What prevents the government and the unions from raising wage rates to a steeper height than they actually do is their reluctance to price out of the labor market too great a number of people. What the workers are getting in the shape of pensions payable by the employing corporation reduces the amount of wages that the unions can ask for without increasing unemployment. The unions in asking pensions for which the company has to pay without any contribution on the part of the beneficiaries have made a choice. They have preferred pensions to an increase in take-home wages. Economically it does not make any difference whether the workers do contribute or do not to the fund out of which the pensions will be paid. It is immaterial for the employer whether the cost of employing workers is raised by an increase in take-home wages or by the obligation to provide for pensions. For the worker, on the other hand, the pensions are not a free gift on the part of the employer. The pension claims they acquire restrict the amount of wages they could get without calling up the spectre of unemployment.
Correctly computed, the income of a wage earner entitled to a pension consists of his wages plus the amount of the premium he would have to pay to an insurance company for the acquisition of an equivalent claim. Ultimately the granting of pensions amounts to a restriction of the wage earner’s freedom to use his total income according to his own designs. He is forced to cut down his current consumption in order to provide for his old age. We may neglect dealing with the question whether such a restriction of the individual worker’s freedom is expedient or not. What is important to emphasize is merely that the pensions are not a gift on the part of the employer. They are a disguised wage raise of a peculiar character. The employee is forced to use the increment for acquiring a pension.
The Same Government That Offers Pensions Reduces Their Purchasing Power
It is obvious that the amount of the pension each man will be entitled to claim one day can only be fixed in terms of money. Hence the value of these claims is inextricably linked with the vicissitudes of the American monetary unit, the dollar.
The present Administration is eager to devise various schemes for old-age and disability pensions. It is intent upon extending the number of people included in the government’s social security system and to increase the benefits under this system. It openly supports the demands of the unions for pensions to be granted by the companies without contribution on the part of the beneficiaries. But at the same time the same administration is firmly committed to a policy which is bound to lower more and more the purchasing power of the dollar. It has proclaimed unbalanced budgets and deficit spending as the first principle of public finance, as a new way of life. While hypocritically pretending to fight inflation, it has elevated boundless credit expansion and recklessly increased the amount of money in circulation to the dignity of an essential postulate of popular government and economic democracy.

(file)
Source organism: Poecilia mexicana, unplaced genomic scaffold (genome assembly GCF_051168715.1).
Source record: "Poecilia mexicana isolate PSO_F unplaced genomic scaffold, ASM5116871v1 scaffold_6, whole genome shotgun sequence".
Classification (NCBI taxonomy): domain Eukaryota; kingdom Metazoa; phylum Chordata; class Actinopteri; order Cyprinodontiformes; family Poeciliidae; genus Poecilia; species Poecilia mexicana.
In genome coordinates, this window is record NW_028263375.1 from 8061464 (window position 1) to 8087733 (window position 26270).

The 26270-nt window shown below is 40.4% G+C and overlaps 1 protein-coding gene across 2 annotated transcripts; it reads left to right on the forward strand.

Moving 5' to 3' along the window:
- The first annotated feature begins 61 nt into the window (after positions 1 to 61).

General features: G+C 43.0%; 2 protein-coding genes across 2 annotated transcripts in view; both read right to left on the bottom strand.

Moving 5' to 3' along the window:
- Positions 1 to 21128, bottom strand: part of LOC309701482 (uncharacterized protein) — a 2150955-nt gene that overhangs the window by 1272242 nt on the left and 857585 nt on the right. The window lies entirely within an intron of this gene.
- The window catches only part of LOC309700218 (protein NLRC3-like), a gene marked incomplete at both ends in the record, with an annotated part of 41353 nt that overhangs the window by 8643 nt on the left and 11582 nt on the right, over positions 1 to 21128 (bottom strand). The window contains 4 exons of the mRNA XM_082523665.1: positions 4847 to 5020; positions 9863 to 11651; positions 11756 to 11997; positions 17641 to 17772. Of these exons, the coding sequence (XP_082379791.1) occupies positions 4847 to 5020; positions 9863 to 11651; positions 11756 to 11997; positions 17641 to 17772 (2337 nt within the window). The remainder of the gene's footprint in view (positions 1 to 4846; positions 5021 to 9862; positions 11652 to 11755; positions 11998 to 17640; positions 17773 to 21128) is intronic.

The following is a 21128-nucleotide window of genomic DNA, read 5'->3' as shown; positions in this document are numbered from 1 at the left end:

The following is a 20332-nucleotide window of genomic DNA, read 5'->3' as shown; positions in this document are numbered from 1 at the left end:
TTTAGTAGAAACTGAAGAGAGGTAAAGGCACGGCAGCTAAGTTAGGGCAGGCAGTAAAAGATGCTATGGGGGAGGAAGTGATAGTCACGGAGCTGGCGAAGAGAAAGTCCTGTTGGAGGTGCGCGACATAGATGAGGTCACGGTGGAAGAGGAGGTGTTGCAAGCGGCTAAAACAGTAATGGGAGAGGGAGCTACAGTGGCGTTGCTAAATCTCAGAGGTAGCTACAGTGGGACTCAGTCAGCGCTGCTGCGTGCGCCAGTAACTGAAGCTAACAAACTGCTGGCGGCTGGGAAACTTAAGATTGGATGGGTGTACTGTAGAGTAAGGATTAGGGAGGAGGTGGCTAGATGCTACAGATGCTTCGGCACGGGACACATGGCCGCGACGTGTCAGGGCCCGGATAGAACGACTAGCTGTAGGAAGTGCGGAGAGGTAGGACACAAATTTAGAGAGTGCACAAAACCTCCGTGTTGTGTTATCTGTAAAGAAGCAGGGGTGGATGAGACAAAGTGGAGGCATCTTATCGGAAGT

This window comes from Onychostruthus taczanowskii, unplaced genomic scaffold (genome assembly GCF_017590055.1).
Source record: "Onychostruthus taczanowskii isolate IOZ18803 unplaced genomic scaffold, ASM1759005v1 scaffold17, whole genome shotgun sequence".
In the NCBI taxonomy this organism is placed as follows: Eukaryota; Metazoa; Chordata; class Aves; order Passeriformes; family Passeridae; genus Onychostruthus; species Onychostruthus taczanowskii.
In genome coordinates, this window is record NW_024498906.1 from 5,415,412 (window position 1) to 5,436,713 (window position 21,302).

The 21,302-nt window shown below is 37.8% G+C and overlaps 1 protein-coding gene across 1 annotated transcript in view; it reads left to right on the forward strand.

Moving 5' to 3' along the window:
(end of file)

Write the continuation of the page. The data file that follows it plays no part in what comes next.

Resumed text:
Let nobody be fooled by the lame excuse that what is intended is not permanent deficits, but only the substitution of balancing the budget over a period of several years for balancing it every year. According to this doctrine in years of prosperity budgetary surpluses are to be accumulated which have to be balanced against the deficits incurred in years of depression. But what is to be considered as good business and what as bad business is left to the decision of the party in power. The Administration itself declared that the fiscal year 1949 was, in spite of a moderate recession near its end, a year of prosperity. But it did not accumulate a surplus in this year of prosperity; it produced a considerable deficit. Remember how the Democrats in the 1932 electoral campaign criticized the Hoover Administration for its financial shortcomings. But as soon as they came into office, they inaugurated their notorious schemes of pump-priming, deficit spending and so on.